Badauni’s observation is that in 1583 the Emperor went on a pleasure trip to Ilahabad “which is a new creation on the site of Prayag,” several buildings had already been constructed there. Thus it would seem that the foundation of the fort and city was laid in 1574 and it was at that time that the city was named Ilahabad. Nine years later the Emperor visited the site again, stayed for four months and began constructing other buildings within the Fort complex under his own supervision.

Needless to say, each and every Mughal chronicler has acknowledged the profound sanctity of Prayag situated on the confluence of Ganga and Yamuna and has referred to the massive crowd that assembled there on festive occasions. Perhaps it was because of the inviolable sacntity attached to the site, and also its strategic location that Akbar decided to build a new city and an imposing Fort here. It must be noted that all Mughal chroniclers have used the term Jhusi-Payag / Jhusi Parag to describe the holy place. It can therefore be surmised that the Jhusi situated opposite the confluence of the two rivers was the ancient settlement of Prayag. The conclusion is obvious that Prayag was not renamed Ilahabad by Akbar; it was a brand new city that took very little time in developing into a bustling administrative and military centre.

Jahangir (r. 1605-1627), in his autobiography, has also designated it both Ilahabad and Ilahabas. Even the coins issued from the city’s mint on different occasions have Ilahabad and Ilahabas as the place of their origin. The foreign travellers, Bernier, Tavernier, De laet, Peter Mundy etc., Visiting the city in the seventeenth century invariably call it Ilahabad. The city was therefore known as both Ilahabad and Ilahabas and the contention of some modern scholars that Shahjahan (r.1628-1657) gave the city its name of Allahabad is not based on historical facts.  Saligram Srivastava’s suggestion that “the name was deliberately given by Akbar to be construed as both Hindu (Ilaha meaning the gods) and Muslim Allah” seems to be closer to truth. During the British rule Ilahabad was spelled as Allahabad which remains in circulation even today.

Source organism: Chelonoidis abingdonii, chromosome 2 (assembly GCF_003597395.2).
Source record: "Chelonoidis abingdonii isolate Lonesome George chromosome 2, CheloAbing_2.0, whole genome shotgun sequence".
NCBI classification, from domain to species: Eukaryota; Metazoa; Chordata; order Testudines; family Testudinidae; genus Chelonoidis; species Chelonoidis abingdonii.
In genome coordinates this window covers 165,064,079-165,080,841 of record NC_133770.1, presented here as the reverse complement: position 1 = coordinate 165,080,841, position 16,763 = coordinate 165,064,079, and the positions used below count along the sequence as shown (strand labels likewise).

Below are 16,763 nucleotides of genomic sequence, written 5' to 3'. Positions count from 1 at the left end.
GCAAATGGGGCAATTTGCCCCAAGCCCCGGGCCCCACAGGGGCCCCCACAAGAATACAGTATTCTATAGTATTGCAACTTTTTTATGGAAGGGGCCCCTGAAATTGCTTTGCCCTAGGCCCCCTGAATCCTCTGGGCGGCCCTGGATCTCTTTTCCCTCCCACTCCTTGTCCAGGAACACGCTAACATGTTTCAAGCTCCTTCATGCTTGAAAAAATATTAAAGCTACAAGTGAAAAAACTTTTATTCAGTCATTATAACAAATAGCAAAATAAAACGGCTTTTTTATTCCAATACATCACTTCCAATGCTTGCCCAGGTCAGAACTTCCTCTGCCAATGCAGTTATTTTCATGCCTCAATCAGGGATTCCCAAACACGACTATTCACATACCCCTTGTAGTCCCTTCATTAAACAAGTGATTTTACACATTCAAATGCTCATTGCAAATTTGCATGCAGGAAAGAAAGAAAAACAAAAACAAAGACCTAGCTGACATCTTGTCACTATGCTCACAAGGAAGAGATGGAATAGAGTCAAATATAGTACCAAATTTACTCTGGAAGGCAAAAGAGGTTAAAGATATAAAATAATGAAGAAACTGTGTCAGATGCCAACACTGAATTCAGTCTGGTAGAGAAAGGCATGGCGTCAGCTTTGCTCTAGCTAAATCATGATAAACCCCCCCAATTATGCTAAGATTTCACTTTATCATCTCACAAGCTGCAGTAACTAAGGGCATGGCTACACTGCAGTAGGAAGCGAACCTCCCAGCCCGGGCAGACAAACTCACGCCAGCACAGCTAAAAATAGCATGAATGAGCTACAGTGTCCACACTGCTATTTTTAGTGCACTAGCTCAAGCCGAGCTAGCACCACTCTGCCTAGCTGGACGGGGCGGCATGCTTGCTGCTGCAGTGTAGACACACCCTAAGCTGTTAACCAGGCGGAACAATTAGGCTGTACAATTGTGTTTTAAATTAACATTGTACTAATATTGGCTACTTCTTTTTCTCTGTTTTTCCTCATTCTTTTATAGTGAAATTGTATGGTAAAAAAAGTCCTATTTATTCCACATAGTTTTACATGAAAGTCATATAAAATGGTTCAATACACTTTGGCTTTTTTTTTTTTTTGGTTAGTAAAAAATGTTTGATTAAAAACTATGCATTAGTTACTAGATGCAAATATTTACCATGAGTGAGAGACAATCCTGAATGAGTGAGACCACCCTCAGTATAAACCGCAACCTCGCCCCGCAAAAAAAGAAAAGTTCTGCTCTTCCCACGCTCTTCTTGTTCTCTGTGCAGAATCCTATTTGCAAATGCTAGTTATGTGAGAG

In part 2, of this article, we will talk about some important historical monuments of Allahabad.

This article was originally published in The Indian Express on October 28th, 2018. The link to the article is – https://indianexpress.com/article/express-sunday-eye/once-upon-a-time-in-prayag-5420922/